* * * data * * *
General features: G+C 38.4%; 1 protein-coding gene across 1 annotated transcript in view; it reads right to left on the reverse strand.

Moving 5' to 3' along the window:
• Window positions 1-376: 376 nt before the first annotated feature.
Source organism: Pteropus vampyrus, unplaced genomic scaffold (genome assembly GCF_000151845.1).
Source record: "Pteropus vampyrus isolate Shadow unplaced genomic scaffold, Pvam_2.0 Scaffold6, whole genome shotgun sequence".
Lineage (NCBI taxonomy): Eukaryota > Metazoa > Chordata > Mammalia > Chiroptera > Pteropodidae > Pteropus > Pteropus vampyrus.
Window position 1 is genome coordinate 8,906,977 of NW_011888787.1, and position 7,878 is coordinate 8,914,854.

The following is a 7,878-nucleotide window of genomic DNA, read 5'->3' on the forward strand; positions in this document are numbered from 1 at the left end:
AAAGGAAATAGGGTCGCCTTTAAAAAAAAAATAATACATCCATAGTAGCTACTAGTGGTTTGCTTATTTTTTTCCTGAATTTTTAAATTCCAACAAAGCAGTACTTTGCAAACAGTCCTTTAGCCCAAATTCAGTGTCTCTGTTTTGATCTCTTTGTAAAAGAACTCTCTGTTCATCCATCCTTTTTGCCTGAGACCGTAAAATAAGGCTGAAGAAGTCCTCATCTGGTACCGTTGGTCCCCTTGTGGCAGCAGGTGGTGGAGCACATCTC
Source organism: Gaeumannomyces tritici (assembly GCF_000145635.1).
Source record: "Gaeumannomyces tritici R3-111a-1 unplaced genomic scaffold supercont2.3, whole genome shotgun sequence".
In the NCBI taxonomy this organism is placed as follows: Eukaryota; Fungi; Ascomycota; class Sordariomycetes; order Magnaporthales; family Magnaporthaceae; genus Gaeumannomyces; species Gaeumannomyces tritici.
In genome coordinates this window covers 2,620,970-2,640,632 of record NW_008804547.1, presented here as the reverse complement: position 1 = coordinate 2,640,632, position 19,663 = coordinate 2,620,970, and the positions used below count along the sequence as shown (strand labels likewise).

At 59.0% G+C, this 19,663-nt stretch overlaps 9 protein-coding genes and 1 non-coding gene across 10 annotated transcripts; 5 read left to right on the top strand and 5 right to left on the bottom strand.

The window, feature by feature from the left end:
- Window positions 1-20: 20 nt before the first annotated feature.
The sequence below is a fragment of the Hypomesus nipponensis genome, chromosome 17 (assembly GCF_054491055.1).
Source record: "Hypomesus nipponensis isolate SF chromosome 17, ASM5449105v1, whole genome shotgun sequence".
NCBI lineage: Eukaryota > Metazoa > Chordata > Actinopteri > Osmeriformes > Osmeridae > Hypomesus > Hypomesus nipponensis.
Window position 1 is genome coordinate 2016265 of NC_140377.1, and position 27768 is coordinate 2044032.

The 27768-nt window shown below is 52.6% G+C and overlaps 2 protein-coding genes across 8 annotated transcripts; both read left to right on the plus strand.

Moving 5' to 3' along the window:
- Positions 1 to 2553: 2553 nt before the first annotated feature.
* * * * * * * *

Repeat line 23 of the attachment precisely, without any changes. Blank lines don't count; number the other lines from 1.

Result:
- Positions 1 to 2553: 2553 nt before the first annotated feature.